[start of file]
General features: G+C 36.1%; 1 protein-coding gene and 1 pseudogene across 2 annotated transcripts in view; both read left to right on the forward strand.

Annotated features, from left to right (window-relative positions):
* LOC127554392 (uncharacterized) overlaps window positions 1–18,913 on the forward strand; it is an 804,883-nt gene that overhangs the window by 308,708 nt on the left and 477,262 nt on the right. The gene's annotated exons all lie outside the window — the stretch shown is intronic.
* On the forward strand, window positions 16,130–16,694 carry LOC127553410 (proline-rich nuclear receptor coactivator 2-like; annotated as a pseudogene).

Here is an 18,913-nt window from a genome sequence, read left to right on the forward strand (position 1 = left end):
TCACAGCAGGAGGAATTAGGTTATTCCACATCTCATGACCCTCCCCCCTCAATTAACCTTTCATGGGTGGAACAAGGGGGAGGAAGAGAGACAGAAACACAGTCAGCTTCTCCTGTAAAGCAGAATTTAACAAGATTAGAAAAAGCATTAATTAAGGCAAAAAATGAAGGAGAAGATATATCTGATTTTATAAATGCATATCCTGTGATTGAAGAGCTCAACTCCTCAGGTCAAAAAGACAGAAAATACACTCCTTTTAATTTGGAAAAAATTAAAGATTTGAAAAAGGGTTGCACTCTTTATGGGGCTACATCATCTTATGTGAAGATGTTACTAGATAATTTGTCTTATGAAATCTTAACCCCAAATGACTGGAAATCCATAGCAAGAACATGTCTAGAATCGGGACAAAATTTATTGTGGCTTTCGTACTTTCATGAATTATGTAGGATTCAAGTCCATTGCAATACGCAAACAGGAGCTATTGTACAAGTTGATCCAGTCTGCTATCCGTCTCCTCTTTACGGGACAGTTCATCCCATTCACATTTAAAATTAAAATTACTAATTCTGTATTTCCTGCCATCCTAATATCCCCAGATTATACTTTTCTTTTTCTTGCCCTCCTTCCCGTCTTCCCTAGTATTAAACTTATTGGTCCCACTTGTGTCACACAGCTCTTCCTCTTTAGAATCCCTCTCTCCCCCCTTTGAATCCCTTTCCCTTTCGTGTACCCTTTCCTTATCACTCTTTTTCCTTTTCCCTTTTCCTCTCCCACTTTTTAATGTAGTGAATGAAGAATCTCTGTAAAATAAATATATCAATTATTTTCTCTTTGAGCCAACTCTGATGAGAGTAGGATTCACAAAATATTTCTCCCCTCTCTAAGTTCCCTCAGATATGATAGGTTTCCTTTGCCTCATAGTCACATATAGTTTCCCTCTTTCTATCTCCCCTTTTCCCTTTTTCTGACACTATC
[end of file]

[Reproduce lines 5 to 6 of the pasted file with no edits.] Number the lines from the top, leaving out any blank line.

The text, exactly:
Here is an 18,913-nt window from a genome sequence, read left to right on the forward strand (position 1 = left end):
TCACAGCAGGAGGAATTAGGTTATTCCACATCTCATGACCCTCCCCCCTCAATTAACCTTTCATGGGTGGAACAAGGGGGAGGAAGAGAGACAGAAACACAGTCAGCTTCTCCTGTAAAGCAGAATTTAACAAGATTAGAAAAAGCATTAATTAAGGCAAAAAATGAAGGAGAAGATATATCTGATTTTATAAATGCATATCCTGTGATTGAAGAGCTCAACTCCTCAGGTCAAAAAGACAGAAAATACACTCCTTTTAATTTGGAAAAAATTAAAGATTTGAAAAAGGGTTGCACTCTTTATGGGGCTACATCATCTTATGTGAAGATGTTACTAGATAATTTGTCTTATGAAATCTTAACCCCAAATGACTGGAAATCCATAGCAAGAACATGTCTAGAATCGGGACAAAATTTATTGTGGCTTTCGTACTTTCATGAATTATGTAGGATTCAAGTCCATTGCAATACGCAAACAGGAGCTATTGTACAAGTTGATCCAGTCTGCTATCCGTCTCCTCTTTACGGGACAGTTCATCCCATTCACATTTAAAATTAAAATTACTAATTCTGTATTTCCTGCCATCCTAATATCCCCAGATTATACTTTTCTTTTTCTTGCCCTCCTTCCCGTCTTCCCTAGTATTAAACTTATTGGTCCCACTTGTGTCACACAGCTCTTCCTCTTTAGAATCCCTCTCTCCCCCCTTTGAATCCCTTTCCCTTTCGTGTACCCTTTCCTTATCACTCTTTTTCCTTTTCCCTTTTCCTCTCCCACTTTTTAATGTAGTGAATGAAGAATCTCTGTAAAATAAATATATCAATTATTTTCTCTTTGAGCCAACTCTGATGAGAGTAGGATTCACAAAATATTTCTCCCCTCTCTAAGTTCCCTCAGATATGATAGGTTTCCTTTGCCTCATAGTCACATATAGTTTCCCTCTTTCTATCTCCCCTTTTCCCTTTTTCTGACACTATC